Chris – There’s nothing like a hometown show. When we play a big ticketed gig in Newcastle we tend to get a lot of the hardcore followers who know the lyrics to our songs along and it makes for a much better night. Elsewhere though, my favourite would probably be The Lomax in Liverpool, it’s a small venue, but when it’s rammed the atmosphere is amazing. They also tend to look after their bands with pay, food and free booze, which is always a bonus!
Stu – Playing up in Newcastle is pretty awesome like – everyone knows the songs and sings along – thats pretty damn special – other than that my homeland of Liverpool is always a pretty good gig too – Scousers know a thing or two about music!
Craig – We have a played several areas of the UK, I can’t really pick a favourite there have been a few great gigs. The ones that stand out were Liverpool’s lomax what a venue! Great sound great owners they also really look after the bands. Another one is Lounge Forty-one in Workington Lucy puts us on there the venue is tiny but the gigs are always fun.
Matt – For me it’s about the crowd, I’ve played in some questionable places but still managed to have an amazing time! The best venue I can think of was the purple turtle in Camden, the stage is quite high and we had a big crowd across two floors – I loved the view of the wall of people.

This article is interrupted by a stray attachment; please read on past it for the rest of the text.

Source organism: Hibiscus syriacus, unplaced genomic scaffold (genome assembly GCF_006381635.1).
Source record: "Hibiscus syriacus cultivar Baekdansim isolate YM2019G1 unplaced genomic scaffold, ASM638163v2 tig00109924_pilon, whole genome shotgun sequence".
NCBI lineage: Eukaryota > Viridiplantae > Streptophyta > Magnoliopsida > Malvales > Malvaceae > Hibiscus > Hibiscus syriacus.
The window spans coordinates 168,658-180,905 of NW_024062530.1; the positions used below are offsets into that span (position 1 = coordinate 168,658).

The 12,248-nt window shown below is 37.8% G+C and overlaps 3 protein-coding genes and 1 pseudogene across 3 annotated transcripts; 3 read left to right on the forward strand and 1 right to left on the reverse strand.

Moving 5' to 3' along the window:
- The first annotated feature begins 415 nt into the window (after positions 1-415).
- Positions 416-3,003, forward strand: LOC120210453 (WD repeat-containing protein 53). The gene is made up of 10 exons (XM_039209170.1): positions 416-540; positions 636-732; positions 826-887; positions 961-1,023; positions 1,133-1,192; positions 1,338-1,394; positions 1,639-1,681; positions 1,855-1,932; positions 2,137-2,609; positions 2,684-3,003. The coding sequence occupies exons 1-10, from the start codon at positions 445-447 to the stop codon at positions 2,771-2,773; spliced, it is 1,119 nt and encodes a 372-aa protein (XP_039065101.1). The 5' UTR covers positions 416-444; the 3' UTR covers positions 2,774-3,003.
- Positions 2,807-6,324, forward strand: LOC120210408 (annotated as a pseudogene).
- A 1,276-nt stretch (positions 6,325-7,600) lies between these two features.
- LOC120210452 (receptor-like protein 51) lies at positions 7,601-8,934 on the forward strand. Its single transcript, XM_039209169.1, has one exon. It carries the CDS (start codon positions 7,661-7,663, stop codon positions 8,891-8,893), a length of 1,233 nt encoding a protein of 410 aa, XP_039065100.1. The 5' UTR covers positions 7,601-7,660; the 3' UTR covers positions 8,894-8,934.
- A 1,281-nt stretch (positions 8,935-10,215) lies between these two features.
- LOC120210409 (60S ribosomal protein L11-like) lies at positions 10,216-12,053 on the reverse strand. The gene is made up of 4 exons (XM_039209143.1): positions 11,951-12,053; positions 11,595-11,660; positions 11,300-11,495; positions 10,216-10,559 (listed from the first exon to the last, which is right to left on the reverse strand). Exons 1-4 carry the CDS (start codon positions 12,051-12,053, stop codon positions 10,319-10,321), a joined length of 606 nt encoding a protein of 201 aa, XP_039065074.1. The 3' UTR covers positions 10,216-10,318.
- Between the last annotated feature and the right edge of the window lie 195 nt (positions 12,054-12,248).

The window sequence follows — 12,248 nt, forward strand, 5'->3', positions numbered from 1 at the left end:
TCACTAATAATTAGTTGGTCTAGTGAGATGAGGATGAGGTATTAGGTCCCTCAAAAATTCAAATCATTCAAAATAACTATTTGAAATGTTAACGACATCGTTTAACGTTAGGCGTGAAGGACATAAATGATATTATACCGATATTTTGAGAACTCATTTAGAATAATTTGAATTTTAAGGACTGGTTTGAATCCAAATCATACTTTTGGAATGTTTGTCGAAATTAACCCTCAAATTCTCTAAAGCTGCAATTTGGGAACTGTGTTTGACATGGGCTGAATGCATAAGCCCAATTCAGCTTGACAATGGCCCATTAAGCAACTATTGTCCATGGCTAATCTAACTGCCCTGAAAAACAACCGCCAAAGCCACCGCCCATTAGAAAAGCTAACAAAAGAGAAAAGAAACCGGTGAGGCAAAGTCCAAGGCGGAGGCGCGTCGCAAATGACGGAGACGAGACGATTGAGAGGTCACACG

If you could play anywhere with any support bands of your choice, what would be your ‘dream’ show?
Chris – The O2 Academy main stage in Newcastle is great, the room on the stage is fantastic, I’d love to play there with our friends in Falter and Enter The Lexicon… Both bands that have a similar sound to us and that really deserve to be courting the bigger labels.
Stu – Playing at Coachella with Deftones would be pretty awesome… Or if At the Drive In could re-form I’d quite happily support them 🙂
Craig – My dream show would be main stage of a major festival like Download or Sonisphere.
Matt – Dream show for me would be more of a dream tour – I’d love to go on a tour with a few upcoming hard working bands and just go right across the UK! Massive 30 date tour with minimal rest, it would be great to bust this out as a unit!
Best gig memories? and biggest disaster?
Chris – Best was probably the Bam show… I probably go on about it far too much though, however it was just a brilliant all round experience playing in front of 1000 people and meeting the guys from CKY, etc.
As for disasters, I think we’re all too old and have had enough experiences to avoid a true disaster, nothing that’s ruined the gig or anything that I can think of. There has been the odd gig where the promoter fucked up and we ended up playing only 4 or 5 songs instead of getting a full 45 mins or whatever, however I can pretty much hand on heart say the worst gig I’ve played with Digits was probably in Rhyl. I can’t even remember the venue name now it was that bad I just blocked it all out. The headline band actually opted to watch us and then go home rather than playing even though they’d travelled from Manchester way.